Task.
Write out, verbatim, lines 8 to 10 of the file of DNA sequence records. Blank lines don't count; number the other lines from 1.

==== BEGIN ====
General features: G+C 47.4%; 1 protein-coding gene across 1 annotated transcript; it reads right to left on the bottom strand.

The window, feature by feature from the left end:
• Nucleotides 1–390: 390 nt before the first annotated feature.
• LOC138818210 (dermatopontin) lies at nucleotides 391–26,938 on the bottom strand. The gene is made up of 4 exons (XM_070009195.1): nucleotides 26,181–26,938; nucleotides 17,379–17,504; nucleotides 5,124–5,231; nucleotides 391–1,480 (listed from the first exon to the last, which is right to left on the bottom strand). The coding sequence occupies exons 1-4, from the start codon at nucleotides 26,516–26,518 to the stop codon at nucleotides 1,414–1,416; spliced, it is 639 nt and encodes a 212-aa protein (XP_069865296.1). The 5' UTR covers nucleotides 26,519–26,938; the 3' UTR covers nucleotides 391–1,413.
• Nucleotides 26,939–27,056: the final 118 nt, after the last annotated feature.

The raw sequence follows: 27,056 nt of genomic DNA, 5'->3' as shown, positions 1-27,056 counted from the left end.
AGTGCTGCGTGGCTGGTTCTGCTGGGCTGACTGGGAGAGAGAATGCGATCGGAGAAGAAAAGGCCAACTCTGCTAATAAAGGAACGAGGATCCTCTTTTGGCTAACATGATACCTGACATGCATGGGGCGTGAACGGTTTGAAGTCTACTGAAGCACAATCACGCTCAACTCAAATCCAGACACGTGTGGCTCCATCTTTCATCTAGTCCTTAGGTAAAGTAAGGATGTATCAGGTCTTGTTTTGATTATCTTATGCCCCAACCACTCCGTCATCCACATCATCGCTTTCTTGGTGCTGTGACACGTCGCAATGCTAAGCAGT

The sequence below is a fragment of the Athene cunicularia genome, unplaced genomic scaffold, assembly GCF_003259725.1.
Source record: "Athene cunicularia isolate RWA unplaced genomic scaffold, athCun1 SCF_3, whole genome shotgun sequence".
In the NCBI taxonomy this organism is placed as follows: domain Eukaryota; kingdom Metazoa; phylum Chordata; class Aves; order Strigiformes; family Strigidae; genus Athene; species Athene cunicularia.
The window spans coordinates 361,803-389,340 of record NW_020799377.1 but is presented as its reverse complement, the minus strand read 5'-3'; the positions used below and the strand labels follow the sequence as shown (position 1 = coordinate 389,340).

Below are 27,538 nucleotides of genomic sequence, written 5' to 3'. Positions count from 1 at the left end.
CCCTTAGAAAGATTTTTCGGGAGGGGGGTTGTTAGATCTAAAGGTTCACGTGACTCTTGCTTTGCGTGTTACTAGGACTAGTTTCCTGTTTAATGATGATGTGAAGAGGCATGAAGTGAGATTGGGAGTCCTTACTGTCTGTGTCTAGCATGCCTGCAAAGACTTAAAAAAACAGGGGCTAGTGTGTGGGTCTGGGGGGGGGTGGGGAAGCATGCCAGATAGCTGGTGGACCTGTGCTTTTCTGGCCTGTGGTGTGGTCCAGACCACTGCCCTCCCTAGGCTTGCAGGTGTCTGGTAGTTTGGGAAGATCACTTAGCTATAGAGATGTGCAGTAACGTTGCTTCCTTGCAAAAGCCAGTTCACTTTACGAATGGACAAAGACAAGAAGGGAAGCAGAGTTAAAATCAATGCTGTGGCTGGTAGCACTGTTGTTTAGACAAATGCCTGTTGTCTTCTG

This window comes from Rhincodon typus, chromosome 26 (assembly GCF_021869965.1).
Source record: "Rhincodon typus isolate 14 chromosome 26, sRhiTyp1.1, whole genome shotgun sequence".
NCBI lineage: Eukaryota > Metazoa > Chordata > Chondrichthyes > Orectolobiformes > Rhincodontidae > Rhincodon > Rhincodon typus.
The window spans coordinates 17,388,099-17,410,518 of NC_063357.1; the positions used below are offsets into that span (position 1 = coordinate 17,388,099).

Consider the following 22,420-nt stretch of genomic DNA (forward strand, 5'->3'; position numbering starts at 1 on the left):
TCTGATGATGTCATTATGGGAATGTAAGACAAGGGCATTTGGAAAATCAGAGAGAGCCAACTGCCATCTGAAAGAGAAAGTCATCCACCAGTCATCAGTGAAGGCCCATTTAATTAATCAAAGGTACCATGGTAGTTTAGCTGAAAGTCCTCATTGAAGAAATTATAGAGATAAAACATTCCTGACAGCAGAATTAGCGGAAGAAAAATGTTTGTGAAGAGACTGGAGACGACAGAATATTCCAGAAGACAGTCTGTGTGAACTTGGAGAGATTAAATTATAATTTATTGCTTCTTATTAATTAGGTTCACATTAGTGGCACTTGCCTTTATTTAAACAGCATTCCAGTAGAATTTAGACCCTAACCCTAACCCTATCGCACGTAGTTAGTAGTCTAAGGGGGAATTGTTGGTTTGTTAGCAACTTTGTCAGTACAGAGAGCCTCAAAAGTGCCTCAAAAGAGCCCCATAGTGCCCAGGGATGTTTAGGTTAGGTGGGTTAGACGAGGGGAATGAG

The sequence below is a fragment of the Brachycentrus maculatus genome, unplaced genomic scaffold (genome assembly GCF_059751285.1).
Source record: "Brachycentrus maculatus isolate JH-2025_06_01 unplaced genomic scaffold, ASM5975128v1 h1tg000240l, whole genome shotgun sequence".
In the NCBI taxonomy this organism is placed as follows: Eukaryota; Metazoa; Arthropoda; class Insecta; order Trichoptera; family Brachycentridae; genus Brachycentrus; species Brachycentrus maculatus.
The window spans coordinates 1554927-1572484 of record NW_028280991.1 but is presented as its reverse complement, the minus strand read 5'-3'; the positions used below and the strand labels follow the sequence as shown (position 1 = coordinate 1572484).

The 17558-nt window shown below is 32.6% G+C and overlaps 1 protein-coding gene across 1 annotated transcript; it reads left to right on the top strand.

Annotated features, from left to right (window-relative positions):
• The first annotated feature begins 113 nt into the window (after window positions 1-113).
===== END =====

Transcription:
The sequence below is a fragment of the Athene cunicularia genome, unplaced genomic scaffold, assembly GCF_003259725.1.
Source record: "Athene cunicularia isolate RWA unplaced genomic scaffold, athCun1 SCF_3, whole genome shotgun sequence".
In the NCBI taxonomy this organism is placed as follows: domain Eukaryota; kingdom Metazoa; phylum Chordata; class Aves; order Strigiformes; family Strigidae; genus Athene; species Athene cunicularia.